Hard Line (political party)

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Hard Line

Stram Kurs
LeaderRasmus Paludan
Founded2017; 3 years ago (2017)
HeadquartersEnghavevej 166 2450 Copenhagen SV
IdeologyEthnic nationalism[1]
Hard Euroscepticism[4]
Political positionFar-right[5][6]
Colours     Blue
0 / 179
Election symbol

Hard Line (Danish: Stram Kurs) is a far-right political party in Denmark founded in 2017 by Danish lawyer Rasmus Paludan. The party is almost exclusively associated with its founder and his anti-Islam activism and demonstrations.

The party was on the ballot in the 2019 Danish general election, where it gained 1.8% of the votes, below the 2% election threshold.


The party was founded in 2017 by Rasmus Paludan.[7] It ran in six municipalities in the 2017 Danish local elections, but it failed to receive more than 200 votes in any municipality, preventing the party from gaining a seat on any council. It also ran unsuccessfully in two of the five Danish regions.[8]

Paludan became known on YouTube, where videos on the party's channel have gained 20 million views as of April 2019. The videos were often filmed during demonstrations that Hard Line held in ghettoes in which Paludan deliberately provoked Muslims, for example by drawing Muhammad in order to gain views and attention. In 2018, the party held 53 demonstrations.[9]

The party gained mainstream attention on 14 April that year, when Paludan held a demonstration at Nørrebro in Copenhagen. At the demonstration, Paludan was throwing the Quran and was attacked shortly after the demonstration began.[10] The demonstration caused massive unrest at Nørrebro when protestors attacked the police.[11] On the following days, Paludan was barred from continuing his demonstrations, both due to the risk to the public order and threats against Paludan.[12]

On 27 April 2019, the party announced that it had gathered more than the 20,109 voter declarations required to appear on the ballot in the 2019 Danish general election.[13] This was formally approved by the Ministry for Economic Affairs and the Interior on 6 May, when they were also given the list letter P.[14] The declarations were not collected according to the rules, circumventing a reflection period of seven days, but the ministry could not sanction the rule-breaking due to a loophole in the regulations.[15]

In early May 2019, polls showed the party with 2.7% and 3.9% support, over the threshold of 2.0% required for a party to win seats in parliament.[16][17] On May 9, an older YouTube video of Paludan holding a speech about Islam and 9/11 surfacedon on the Internet. Danish media began reporting on the video because a statement by Paludan was interpreted as a call to violence and genocide of Muslims. "The best thing that could happen would be not to have a single Muslim left on our dear Earth" is the rough translation of the quote from the video, filmed during a visit to New Jersey. Danish lawyer Jacob Mchangama was quoted as saying that Paludan's statement was in all likelihood a violation of Danish law.[18][19]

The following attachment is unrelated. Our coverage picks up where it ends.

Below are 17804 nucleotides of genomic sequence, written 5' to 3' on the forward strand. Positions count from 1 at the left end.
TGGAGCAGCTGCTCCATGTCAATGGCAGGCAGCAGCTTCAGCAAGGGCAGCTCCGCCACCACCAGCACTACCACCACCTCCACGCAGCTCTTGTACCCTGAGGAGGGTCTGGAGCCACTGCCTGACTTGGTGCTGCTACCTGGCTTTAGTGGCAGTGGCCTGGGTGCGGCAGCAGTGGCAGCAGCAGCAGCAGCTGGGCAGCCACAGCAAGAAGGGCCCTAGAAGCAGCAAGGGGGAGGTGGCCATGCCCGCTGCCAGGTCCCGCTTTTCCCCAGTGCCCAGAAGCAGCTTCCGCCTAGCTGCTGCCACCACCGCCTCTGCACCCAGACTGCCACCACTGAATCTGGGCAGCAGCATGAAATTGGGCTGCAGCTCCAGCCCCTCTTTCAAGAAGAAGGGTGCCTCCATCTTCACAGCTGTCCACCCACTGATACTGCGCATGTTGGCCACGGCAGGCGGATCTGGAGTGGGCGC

At the general election on 5 June 2019, the Hard Line won 1.8% of the votes and did not get any seats in the Folketing.[20]

Hard Line was in March 2020 banned from collecting new voter declarations until September 2022, after the independent election board found that Hard Line had misused the voting declaration system. The party had already been temporary suspended in December 2019, following suspicion of fraudulent use.[21][22] Their current ballot access will expire in October 2020.[22] To circumvent the ruling, Hard Line instead founded a new party, legally named Hard Line (as opposed to Stram Kurs). Paludan called the new party a "sister party", and said the new party would have the same policy and candidates as Stram Kurs, and that the intent was that they should fusion into one party again in the future. The Ministry of the Interior found the creation of the new party legal.[23]


The party's philosophical foundation is "ethno-nationalist utilitarianism", described as maximizing the "greatest happiness for the greatest number of ethnic Danes". This platform is developed in two political pillars. First, an "identitarian" or ethno-nationalist pillar which focuses on protecting and increasing the "ethnic, cultural, religious, linguistic, and normative homogeneity" of Denmark. Second, a right-libertarian pillar which envisions a radical increase in individual freedom and rights, once the ethnic homogeneity of the country has been "restored" through the banning of Islam and massive deportations.[24][25][26]


The Hard Line seeks a ban on Islam, a complete stop to immigration from non-Western countries and deportation of all Muslims and most other immigrant groups. Under their proposals, only native-born ethnic Danes and those "adopted as infants" would be allowed in the country, with specific exceptions for visiting tourists, foreign diplomats and qualified foreign spouses "with a background in the Western European culture."[25]

Ethnic and national homogeneity are to be secured through a large-scale deportation program described in party materials: